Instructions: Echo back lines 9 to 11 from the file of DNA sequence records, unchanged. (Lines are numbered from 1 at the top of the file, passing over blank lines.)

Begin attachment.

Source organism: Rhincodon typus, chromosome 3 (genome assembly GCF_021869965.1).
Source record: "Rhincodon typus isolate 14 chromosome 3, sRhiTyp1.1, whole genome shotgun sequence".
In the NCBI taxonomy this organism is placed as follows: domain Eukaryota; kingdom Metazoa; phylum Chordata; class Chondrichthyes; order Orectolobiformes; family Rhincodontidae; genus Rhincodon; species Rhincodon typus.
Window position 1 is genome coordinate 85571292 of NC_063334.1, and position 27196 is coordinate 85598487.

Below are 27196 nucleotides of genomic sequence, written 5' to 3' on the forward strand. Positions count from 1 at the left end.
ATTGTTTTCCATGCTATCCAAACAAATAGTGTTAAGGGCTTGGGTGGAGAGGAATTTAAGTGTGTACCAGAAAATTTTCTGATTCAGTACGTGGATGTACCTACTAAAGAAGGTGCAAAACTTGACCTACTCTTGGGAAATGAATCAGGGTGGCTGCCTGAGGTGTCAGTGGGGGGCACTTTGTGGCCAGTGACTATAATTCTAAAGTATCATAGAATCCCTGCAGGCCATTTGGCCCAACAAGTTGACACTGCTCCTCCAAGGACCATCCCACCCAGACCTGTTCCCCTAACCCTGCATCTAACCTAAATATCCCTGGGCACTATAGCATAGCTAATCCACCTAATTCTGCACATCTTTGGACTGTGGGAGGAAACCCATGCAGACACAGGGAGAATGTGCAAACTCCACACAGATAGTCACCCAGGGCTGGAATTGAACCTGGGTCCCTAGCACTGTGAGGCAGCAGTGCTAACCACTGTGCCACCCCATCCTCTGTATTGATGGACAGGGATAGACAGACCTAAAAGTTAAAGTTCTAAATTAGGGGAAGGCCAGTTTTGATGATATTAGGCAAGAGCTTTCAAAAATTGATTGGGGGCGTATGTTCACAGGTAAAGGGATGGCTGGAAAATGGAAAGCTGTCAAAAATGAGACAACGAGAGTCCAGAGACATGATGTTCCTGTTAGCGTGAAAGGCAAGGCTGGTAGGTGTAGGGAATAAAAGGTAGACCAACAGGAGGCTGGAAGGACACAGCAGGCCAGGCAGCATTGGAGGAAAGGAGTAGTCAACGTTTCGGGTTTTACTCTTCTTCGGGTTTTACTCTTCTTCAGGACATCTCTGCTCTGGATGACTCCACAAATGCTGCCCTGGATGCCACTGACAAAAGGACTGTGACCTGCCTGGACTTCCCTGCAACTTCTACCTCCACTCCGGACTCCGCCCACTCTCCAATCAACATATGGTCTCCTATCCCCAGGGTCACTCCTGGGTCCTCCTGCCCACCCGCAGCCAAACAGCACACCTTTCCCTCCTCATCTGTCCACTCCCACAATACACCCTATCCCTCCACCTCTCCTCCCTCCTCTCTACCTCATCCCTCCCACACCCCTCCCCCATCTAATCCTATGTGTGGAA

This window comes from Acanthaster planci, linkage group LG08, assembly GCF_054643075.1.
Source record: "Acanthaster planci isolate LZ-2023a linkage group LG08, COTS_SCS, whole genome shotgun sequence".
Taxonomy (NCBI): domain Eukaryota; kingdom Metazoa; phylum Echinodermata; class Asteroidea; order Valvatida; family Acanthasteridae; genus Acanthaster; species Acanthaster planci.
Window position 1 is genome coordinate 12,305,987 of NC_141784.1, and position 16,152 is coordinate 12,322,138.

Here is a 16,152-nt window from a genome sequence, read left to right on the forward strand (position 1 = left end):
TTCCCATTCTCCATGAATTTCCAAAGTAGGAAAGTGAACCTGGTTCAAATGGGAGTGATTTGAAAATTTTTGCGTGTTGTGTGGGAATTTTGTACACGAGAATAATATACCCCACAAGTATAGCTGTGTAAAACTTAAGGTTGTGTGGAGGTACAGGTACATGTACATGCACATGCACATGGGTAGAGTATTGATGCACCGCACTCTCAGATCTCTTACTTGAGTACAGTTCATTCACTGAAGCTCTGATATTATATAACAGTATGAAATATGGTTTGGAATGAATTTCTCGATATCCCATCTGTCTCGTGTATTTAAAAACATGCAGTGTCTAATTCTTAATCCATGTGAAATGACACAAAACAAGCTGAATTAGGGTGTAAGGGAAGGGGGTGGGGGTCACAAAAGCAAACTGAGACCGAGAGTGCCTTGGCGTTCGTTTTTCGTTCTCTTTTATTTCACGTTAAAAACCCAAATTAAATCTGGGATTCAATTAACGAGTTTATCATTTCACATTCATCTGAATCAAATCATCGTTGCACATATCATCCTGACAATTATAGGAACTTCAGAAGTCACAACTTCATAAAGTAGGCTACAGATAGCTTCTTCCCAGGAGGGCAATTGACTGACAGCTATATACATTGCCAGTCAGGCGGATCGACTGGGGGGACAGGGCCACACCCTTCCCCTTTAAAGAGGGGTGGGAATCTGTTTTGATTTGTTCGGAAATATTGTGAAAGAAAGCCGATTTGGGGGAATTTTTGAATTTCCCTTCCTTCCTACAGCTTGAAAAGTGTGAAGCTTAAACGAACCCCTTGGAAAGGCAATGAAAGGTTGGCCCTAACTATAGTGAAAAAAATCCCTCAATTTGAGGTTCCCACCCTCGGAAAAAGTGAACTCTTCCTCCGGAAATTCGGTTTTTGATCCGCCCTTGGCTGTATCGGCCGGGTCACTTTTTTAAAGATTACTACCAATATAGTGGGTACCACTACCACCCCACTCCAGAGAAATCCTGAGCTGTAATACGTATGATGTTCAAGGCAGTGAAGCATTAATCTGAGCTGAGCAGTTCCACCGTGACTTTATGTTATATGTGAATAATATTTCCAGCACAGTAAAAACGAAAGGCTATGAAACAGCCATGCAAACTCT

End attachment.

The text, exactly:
Taxonomy (NCBI): domain Eukaryota; kingdom Metazoa; phylum Echinodermata; class Asteroidea; order Valvatida; family Acanthasteridae; genus Acanthaster; species Acanthaster planci.
Window position 1 is genome coordinate 12,305,987 of NC_141784.1, and position 16,152 is coordinate 12,322,138.

Here is a 16,152-nt window from a genome sequence, read left to right on the forward strand (position 1 = left end):